Next was to move the Public Folders and that was simply a case of right-clicking the Public Folder Store and choosing “Move All Replicas”.  There weren’t many Public Folders so I expected this to be a quick process, but after an hour or so of watching the mailboxes move, the Public Folders hadn’t even started to move, so I checked the the SMTP Virtual Server settings and lo and behold, there was some Outbound Authentication that was set because they had previously setup a Smarthost on the SMTP Virtual Server (which I had already removed).  As soon as I removed the outbound authentication and restarted the SMTP Virtual Server, the Public Folders started to move over to the new server and after about 5 minutes, the Public Folder Instances were all empty 🙂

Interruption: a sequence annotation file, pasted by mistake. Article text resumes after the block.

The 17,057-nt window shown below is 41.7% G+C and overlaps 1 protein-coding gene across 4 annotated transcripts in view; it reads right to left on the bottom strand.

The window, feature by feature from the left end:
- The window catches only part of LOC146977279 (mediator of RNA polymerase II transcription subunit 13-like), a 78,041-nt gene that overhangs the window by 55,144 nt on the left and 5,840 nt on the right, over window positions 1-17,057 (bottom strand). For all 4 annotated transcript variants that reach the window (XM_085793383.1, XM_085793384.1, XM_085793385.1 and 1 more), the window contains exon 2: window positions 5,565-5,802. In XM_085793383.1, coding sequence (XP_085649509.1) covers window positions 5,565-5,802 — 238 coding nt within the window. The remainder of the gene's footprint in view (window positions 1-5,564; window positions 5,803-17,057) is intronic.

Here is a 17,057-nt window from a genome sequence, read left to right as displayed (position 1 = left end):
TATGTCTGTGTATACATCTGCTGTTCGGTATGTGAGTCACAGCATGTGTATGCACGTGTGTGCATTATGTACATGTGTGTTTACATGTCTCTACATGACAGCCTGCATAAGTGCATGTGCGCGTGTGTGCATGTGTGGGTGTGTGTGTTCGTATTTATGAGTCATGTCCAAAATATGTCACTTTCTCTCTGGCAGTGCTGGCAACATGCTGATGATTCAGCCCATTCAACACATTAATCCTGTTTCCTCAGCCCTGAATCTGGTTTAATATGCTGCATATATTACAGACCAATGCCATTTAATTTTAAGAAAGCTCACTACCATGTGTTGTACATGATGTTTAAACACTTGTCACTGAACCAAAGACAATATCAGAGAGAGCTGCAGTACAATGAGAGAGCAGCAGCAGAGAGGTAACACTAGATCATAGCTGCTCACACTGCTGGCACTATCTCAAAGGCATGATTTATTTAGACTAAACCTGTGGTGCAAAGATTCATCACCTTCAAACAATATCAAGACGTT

Next was to remove Legacy Group Policies and Logon Settings which essentially is the deletion of old SBS 2003 Group Policies and renaming the SBS_LOGON_SCRIPT.BAT file and removing references to it from ALL user profiles.

The next step in the migration was to setup a batch file to use Robocopy to copy all the User / Company data from the old server to the new server.  I looked at the shares on the old server and didn’t see anything that stood out as a Company Data folder, so asked Peter to identify the relevant data, which he did and I setup the batch file to copy the data he had identified as well as the User Data, which was obvious.

I decided to kick off the data copy batch file (run as Administrator) and then all we could do was sit and wait, so I suggested to Peter that he might like to go and have an extended lunch break and that I would monitor the Mailbox Moves and data copying remotely, then let him know when it was likely to have completed, so he could return to help with the final steps in the migration.